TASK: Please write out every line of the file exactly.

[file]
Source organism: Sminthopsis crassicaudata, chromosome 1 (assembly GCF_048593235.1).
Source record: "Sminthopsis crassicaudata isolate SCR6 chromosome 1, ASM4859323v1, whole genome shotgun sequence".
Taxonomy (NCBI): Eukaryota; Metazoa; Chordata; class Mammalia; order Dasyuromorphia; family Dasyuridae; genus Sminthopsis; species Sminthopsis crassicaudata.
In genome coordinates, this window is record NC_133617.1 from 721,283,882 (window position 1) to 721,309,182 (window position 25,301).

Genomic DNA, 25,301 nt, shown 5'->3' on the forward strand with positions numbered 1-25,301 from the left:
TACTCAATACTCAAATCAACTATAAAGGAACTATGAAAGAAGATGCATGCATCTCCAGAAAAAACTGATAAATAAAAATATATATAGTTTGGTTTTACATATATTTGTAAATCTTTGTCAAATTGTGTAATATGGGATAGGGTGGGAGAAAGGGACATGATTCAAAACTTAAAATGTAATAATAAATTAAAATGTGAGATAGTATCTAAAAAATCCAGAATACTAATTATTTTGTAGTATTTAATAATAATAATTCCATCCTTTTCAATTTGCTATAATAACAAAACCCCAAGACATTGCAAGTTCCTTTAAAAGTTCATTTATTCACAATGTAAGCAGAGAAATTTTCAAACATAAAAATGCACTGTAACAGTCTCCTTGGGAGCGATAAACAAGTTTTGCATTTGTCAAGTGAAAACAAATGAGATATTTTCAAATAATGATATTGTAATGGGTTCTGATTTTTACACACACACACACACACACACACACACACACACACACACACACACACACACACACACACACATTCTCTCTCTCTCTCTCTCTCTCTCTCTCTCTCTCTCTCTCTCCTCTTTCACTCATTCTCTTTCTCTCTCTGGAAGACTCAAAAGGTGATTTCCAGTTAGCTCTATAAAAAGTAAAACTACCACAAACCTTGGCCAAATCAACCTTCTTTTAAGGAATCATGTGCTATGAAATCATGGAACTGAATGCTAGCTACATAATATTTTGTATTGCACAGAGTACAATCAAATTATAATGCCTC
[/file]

Source organism: Sminthopsis crassicaudata, chromosome 1 (assembly GCF_048593235.1).
Source record: "Sminthopsis crassicaudata isolate SCR6 chromosome 1, ASM4859323v1, whole genome shotgun sequence".
Taxonomy (NCBI): Eukaryota; Metazoa; Chordata; class Mammalia; order Dasyuromorphia; family Dasyuridae; genus Sminthopsis; species Sminthopsis crassicaudata.
In genome coordinates, this window is record NC_133617.1 from 721,283,882 (window position 1) to 721,309,182 (window position 25,301).

Genomic DNA, 25,301 nt, shown 5'->3' on the forward strand with positions numbered 1-25,301 from the left:
TACTCAATACTCAAATCAACTATAAAGGAACTATGAAAGAAGATGCATGCATCTCCAGAAAAAACTGATAAATAAAAATATATATAGTTTGGTTTTACATATATTTGTAAATCTTTGTCAAATTGTGTAATATGGGATAGGGTGGGAGAAAGGGACATGATTCAAAACTTAAAATGTAATAATAAATTAAAATGTGAGATAGTATCTAAAAAATCCAGAATACTAATTATTTTGTAGTATTTAATAATAATAATTCCATCCTTTTCAATTTGCTATAATAACAAAACCCCAAGACATTGCAAGTTCCTTTAAAAGTTCATTTATTCACAATGTAAGCAGAGAAATTTTCAAACATAAAAATGCACTGTAACAGTCTCCTTGGGAGCGATAAACAAGTTTTGCATTTGTCAAGTGAAAACAAATGAGATATTTTCAAATAATGATATTGTAATGGGTTCTGATTTTTACACACACACACACACACACACACACACACACACACACACACACACACACACACACACACACATTCTCTCTCTCTCTCTCTCTCTCTCTCTCTCTCTCTCTCTCTCCTCTTTCACTCATTCTCTTTCTCTCTCTGGAAGACTCAAAAGGTGATTTCCAGTTAGCTCTATAAAAAGTAAAACTACCACAAACCTTGGCCAAATCAACCTTCTTTTAAGGAATCATGTGCTATGAAATCATGGAACTGAATGCTAGCTACATAATATTTTGTATTGCACAGAGTACAATCAAATTATAATGCCTC